Just in time for Friday the Thirteenth, the American People are watching and waiting to see if President Obama will decide the US needs to take action in Iraq once again after months of watching Iraq fail to address increasing violence. One of many countries in the Middle East facing armed militants thanks to governments unable and/or unwilling to become more responsive to the will of their diverse populations and the ongoing rise of extremist activities, a destabilized Iraq could easily revert back to being a breeding ground for terrorists and make it far more difficult for other Middle Eastern nations to transition to freer and more democratic societies. In that sense, it is in the interest of America, as well as the rest of the International Community, to prevent the collapse of the central Iraqi government; however, the same can be said about most territories under duress in the Middle East.
The only reason the Obama Administration is so openly willing to entertain the notion of military intervention in Iraq is that the US has poured billions of dollars, along with the priceless blood of American troops, into the largely ineffective Iraqi military for nearly a decade. For those who want to use the emotional rationale that America’s invasion and disastrous nation-building efforts in Iraq somehow obligates the US to intervene in the distressed country, it would be wise for them to consider what Warren Buffet might say about such an investment strategy, i.e. more intervention would likely mean more bad investment. It would also be wise to recognize the Iraqi military’s failures mean any more weapons given to Iraq could easily fall into the wrong hands and pose a risk to security forces, which is a particular problem when it comes to our advanced weapons.
Where the Arab Spring revolutionaries sought peaceful political transitions to serve the majorities, Iraq is facing sectarian strive due to the failure of the Shiite majority’s political leadership to respect the rights of the Sunni minority. As the Saddam Hussein empowered groups of the Sunni minority of Iraq to abuse the Shiite majority, the Shiite increased abuse of the Sunnis was expected. In fact, this writer was one of many individuals who foresaw Iraq devolving into a civil war that would result in the slaughter of the Sunni minority once the US could superficially stabilize the situation on the ground to justify a withdrawal. The only thing surprising is that it seems the Sunnis are actually provoking their own demise. Just as the Bush Administration failed to address the underlying issues behind the sectarian violence, any military intervention by the Obama Administration would almost assuredly have the same result.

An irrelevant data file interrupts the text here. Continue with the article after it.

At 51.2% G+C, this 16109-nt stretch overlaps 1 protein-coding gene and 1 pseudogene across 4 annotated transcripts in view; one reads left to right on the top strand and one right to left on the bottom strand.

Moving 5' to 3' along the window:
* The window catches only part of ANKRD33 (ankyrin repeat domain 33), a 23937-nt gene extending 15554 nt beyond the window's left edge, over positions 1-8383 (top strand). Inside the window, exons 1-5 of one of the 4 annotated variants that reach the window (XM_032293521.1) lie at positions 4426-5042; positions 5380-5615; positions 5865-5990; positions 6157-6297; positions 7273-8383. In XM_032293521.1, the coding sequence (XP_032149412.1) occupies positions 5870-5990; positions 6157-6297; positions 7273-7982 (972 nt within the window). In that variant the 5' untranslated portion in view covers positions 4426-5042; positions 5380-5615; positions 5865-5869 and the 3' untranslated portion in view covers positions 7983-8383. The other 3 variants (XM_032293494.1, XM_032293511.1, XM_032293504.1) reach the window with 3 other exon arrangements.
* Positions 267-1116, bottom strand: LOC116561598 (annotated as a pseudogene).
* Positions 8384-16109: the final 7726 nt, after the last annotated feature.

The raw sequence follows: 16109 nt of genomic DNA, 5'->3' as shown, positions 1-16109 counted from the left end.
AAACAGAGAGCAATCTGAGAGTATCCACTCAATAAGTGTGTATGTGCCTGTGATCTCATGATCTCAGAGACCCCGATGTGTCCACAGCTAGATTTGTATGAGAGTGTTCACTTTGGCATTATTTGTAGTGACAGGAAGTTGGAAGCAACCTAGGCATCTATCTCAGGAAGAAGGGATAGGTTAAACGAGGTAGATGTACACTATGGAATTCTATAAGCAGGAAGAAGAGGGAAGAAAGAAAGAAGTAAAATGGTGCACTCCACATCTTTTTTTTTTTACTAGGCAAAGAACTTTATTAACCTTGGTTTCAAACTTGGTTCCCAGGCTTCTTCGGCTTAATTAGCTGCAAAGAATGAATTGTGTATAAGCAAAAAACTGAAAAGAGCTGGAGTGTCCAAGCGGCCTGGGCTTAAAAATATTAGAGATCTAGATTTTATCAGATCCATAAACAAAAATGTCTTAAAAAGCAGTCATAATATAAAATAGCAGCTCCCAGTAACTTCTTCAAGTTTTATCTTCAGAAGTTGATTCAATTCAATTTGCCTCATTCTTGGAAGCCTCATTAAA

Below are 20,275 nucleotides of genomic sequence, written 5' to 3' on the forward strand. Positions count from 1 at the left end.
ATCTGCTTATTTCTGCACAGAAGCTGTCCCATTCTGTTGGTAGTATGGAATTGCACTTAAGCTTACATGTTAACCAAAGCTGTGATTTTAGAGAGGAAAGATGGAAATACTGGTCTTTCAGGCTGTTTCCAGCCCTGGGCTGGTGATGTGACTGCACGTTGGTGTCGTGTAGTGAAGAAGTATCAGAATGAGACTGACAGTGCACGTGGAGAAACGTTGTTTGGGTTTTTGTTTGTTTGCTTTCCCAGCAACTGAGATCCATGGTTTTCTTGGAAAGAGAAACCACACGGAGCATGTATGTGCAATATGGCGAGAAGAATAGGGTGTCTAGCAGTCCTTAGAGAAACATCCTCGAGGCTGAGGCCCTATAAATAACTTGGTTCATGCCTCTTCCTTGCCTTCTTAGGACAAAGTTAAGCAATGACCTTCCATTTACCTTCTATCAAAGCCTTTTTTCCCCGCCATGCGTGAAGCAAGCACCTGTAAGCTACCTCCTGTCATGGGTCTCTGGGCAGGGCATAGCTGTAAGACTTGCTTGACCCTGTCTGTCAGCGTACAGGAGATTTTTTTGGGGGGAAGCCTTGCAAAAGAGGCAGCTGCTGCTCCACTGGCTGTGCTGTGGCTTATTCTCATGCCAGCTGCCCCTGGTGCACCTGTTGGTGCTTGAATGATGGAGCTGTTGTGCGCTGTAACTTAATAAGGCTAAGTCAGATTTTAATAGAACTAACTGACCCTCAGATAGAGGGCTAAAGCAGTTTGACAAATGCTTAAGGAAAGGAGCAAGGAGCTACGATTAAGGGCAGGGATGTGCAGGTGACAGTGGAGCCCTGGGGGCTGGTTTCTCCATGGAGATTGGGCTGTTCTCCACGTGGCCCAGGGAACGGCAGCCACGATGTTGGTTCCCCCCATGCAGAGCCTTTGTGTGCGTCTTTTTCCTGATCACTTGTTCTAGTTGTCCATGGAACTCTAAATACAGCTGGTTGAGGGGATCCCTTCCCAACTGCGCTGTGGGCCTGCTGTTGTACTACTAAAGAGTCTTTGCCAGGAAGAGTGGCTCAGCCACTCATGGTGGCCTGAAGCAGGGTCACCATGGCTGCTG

Furthermore, the fact that the Sunnis are actually the majority of Muslims in the world and globalized terrorists groups like Al Qaeda were the result of once national sectarian groups taking greater interest in the treatment of their brothers around the world, US intervention in Iraq to simply prop up the Shiite dominated government would actually help provoke anti-American sentiments and enflame sectarian strife across the region. For the majority Sunnis in Syria, where the US failed to intervene against the crushing military strength of the Assad regime as it targeted peaceful protestors, US intervention against the minority Sunnis in Syria in favor of the far better equipped and trained Shiite government would surely come back to haunt the US, especially given that Nouri al-Maliki was originally installed as the national leader by the US.
In fact, the military intervention by a US lead or backed coalition would likely result in the same sentiments with little gained in terms of long-term stability. At the same time, what potential connections Iran may have with Iraq’s current problems only serves to complicate our attempts to normalize relations with the rogue state. While Iran should do everything it can help calm the situation in Iraq for bonus points, direct Iranian intervention is sure to inflame regional tensions, i.e. Iran should not try to establish itself as a regional power/threat until it normalizes relations with the International Community. From immediate action on behalf of the Prime Minister Nouri al-Maliki to address minority rights and concerns, which might include him finally stepping down from power, to Iraqi voters being given the option to divide Iraq into Shiite, Sunni, Kurdish etc. states, there must be a political solution that the US and the International Community can implement before military intervention can even serve a purpose.
Like in Yugoslavia, where genocide made it impossible for factions to resolve their grievances, a divided Iraq might be better for the Iraqi People, though oil revenue would complicate the short-term transition. In regards to other foreign affairs matters, such a position would differ from the Russian position on weakening the central Ukrainian government in that such action would be based on the verified will of the Iraqi People and serve no world power’s interests. If a political settlement can be reached by warring parties, the International Community must come together to provide a coalition of peacekeepers able to help implement any peace agreement that may come into existence for the sake of regional stability. If escalating violence threatens the implementation of a credible peace agreement, military intervention should be considered. Outside of these conditions, America’s interests are best served by avoiding direct intervention in Iraq and taking a more regional approach for intervention.
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